Robert J. Meier. 2003. The Complete Idiot's Guide to Human Prehistory. Alpha Books, New York.
A Complete Idiot? Give me a Break
I gotta admit it up front. Books with the word "idiot" or "dummy" in the title somehow never really appealed to me, for some reason. Shows ya what I know.
Robert J. Meier's "Complete Idiot's Guide to Human Prehistory" is a pleasant surprise. Meier, professor emeritus of anthropology at Indiana University, has a fresh, informal way about him, as he explains the current understandings of human prehistory, beginning with the pre-human species Australopithecines and ending with the great human migrations out of Africa, into Europe, into Asia, into Polynesia, into Australia, and finally into the Americas.
The chapters are well-illustrated. A few of the drawings I thought could have had a bit more information in them, but for the most part they were clear and helpful. Liberally strewn throughout the text are glossary entries and side bars, called "boxes", illuminating a particular topic with Paleofacts (rejecting current mythologies), Paleoquest (describing areas still controversial), Fieldnotes (general enhancements), and Anthropos (mini-biographies of the major scientists). At the end of every chapter is "The Least You Need to Know", essentially a recap of the information just covered.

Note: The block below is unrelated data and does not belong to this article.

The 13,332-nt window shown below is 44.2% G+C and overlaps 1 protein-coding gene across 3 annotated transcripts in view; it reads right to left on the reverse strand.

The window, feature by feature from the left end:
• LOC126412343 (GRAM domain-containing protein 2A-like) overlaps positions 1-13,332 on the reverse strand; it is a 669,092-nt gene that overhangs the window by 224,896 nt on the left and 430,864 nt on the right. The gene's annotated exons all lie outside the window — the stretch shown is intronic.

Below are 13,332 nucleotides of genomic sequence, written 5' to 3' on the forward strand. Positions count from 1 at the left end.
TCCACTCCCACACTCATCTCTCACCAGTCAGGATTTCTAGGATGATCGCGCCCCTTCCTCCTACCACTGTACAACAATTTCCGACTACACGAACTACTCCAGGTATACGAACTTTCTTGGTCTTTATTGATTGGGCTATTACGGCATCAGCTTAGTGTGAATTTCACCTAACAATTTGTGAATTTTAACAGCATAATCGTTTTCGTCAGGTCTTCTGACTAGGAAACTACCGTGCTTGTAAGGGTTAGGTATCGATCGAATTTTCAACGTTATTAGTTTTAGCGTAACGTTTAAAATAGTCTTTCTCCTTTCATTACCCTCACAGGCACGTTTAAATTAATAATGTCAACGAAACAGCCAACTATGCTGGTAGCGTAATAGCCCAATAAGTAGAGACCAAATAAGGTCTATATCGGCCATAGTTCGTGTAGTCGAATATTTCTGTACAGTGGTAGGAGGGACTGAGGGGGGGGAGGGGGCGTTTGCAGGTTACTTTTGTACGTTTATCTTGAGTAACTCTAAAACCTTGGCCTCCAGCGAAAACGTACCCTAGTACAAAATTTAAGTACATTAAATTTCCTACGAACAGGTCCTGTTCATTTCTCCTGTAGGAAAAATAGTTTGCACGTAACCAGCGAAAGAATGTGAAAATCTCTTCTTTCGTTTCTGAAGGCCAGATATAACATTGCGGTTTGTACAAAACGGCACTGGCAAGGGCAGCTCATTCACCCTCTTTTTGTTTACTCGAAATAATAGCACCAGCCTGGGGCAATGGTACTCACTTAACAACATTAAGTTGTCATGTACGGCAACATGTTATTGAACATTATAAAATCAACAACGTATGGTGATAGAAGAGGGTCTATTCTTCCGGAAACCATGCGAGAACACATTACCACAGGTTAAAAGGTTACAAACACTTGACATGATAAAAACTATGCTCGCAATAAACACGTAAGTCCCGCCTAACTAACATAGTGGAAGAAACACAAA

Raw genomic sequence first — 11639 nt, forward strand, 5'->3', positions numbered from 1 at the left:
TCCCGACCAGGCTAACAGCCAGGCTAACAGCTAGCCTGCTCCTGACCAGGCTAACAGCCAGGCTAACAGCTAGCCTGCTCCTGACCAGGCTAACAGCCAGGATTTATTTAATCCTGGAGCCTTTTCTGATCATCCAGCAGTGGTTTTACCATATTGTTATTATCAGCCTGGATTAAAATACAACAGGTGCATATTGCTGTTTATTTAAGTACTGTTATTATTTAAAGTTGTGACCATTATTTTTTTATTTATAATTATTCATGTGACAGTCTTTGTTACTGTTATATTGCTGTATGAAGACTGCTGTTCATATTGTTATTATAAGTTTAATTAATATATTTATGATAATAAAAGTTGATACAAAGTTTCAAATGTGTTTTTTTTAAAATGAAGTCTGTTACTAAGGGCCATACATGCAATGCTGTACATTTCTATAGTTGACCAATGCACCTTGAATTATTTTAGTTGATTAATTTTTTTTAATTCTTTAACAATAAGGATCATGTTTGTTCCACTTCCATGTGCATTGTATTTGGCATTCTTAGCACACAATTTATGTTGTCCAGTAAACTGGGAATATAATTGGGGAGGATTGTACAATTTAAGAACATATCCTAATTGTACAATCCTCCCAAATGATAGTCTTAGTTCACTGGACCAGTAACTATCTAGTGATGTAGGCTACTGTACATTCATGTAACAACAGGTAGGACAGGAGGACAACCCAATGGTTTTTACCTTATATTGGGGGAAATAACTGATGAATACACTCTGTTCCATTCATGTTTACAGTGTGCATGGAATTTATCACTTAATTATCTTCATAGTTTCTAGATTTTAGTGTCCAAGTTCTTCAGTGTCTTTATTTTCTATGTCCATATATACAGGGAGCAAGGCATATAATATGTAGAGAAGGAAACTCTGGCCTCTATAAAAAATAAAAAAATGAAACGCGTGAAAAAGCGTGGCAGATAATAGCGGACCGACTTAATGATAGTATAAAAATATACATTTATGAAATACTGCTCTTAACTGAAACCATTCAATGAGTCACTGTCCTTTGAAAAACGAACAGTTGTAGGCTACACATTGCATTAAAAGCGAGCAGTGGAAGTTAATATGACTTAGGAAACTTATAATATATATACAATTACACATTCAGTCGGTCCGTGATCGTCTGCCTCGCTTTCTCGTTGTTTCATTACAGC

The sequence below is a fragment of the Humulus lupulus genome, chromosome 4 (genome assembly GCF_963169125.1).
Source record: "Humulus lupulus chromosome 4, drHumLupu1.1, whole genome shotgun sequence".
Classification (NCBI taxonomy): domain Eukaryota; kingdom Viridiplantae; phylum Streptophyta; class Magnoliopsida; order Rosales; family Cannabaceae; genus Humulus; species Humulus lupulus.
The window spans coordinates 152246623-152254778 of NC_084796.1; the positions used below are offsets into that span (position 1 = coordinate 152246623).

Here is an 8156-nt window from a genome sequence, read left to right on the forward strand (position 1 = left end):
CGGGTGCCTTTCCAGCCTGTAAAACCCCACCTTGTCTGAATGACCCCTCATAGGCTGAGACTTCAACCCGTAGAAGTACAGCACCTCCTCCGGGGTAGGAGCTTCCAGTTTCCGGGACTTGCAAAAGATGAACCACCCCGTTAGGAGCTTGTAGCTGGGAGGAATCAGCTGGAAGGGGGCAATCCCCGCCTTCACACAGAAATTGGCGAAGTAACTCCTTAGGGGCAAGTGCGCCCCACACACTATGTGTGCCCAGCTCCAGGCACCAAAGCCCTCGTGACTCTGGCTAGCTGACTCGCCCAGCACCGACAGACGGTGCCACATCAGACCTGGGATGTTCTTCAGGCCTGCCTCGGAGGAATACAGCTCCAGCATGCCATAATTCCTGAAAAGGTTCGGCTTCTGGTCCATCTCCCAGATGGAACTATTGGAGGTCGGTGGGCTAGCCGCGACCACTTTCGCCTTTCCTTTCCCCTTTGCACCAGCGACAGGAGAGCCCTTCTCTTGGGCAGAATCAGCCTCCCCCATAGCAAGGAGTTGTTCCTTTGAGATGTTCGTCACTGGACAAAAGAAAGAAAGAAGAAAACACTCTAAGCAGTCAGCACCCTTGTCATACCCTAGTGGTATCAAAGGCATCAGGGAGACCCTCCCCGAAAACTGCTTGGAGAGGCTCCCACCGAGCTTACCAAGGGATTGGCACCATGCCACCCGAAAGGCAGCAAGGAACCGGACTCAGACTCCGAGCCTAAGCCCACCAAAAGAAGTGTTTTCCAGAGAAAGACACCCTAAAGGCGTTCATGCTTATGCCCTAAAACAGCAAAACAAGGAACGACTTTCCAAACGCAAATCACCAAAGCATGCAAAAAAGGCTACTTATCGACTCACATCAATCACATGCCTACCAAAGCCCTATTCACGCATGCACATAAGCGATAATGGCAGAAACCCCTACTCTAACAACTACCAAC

A Glossary and Bibliography
A glossary is provided at the end of the book, as is a bibliography of additional reading matter and links to good websites for further information.
Of course, you're probably like me, familiar with these sorts of books for computer technology, taxes, and understanding members of the opposite sex. This has had the unfortunate result in that it is difficult to take such books seriously.
However, after reading Meier's book, it seems to me that this type of introduction, if well-written and well-grounded in science, provides interested non-professionals with a painless way to learn about what is, after all, a fascinating subject--human prehistory.
Think of it. Non-academic people reading books like this one to learn and understand more about modern science. What in the world is ridiculous about that?